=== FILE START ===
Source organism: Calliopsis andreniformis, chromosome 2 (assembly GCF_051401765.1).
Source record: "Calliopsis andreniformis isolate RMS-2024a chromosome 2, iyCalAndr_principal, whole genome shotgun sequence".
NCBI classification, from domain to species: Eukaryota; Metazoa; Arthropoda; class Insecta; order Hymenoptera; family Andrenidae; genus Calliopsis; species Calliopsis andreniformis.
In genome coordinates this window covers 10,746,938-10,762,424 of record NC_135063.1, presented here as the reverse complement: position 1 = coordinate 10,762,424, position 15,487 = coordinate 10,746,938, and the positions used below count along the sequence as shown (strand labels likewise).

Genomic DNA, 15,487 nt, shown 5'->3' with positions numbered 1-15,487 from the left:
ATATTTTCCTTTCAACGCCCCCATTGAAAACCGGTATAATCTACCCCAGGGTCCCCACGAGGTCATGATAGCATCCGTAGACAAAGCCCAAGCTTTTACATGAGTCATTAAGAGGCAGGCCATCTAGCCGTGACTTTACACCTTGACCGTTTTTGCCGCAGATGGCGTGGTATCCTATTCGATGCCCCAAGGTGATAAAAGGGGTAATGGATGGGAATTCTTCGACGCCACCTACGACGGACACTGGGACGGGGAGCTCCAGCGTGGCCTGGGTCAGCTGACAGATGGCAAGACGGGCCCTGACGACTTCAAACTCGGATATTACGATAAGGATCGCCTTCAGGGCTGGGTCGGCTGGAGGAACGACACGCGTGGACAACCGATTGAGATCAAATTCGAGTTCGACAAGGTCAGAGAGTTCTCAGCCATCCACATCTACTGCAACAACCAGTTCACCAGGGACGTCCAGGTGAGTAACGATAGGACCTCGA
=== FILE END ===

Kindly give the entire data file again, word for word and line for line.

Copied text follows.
Source organism: Calliopsis andreniformis, chromosome 2 (assembly GCF_051401765.1).
Source record: "Calliopsis andreniformis isolate RMS-2024a chromosome 2, iyCalAndr_principal, whole genome shotgun sequence".
NCBI classification, from domain to species: Eukaryota; Metazoa; Arthropoda; class Insecta; order Hymenoptera; family Andrenidae; genus Calliopsis; species Calliopsis andreniformis.
In genome coordinates this window covers 10,746,938-10,762,424 of record NC_135063.1, presented here as the reverse complement: position 1 = coordinate 10,762,424, position 15,487 = coordinate 10,746,938, and the positions used below count along the sequence as shown (strand labels likewise).

Genomic DNA, 15,487 nt, shown 5'->3' with positions numbered 1-15,487 from the left:
ATATTTTCCTTTCAACGCCCCCATTGAAAACCGGTATAATCTACCCCAGGGTCCCCACGAGGTCATGATAGCATCCGTAGACAAAGCCCAAGCTTTTACATGAGTCATTAAGAGGCAGGCCATCTAGCCGTGACTTTACACCTTGACCGTTTTTGCCGCAGATGGCGTGGTATCCTATTCGATGCCCCAAGGTGATAAAAGGGGTAATGGATGGGAATTCTTCGACGCCACCTACGACGGACACTGGGACGGGGAGCTCCAGCGTGGCCTGGGTCAGCTGACAGATGGCAAGACGGGCCCTGACGACTTCAAACTCGGATATTACGATAAGGATCGCCTTCAGGGCTGGGTCGGCTGGAGGAACGACACGCGTGGACAACCGATTGAGATCAAATTCGAGTTCGACAAGGTCAGAGAGTTCTCAGCCATCCACATCTACTGCAACAACCAGTTCACCAGGGACGTCCAGGTGAGTAACGATAGGACCTCGA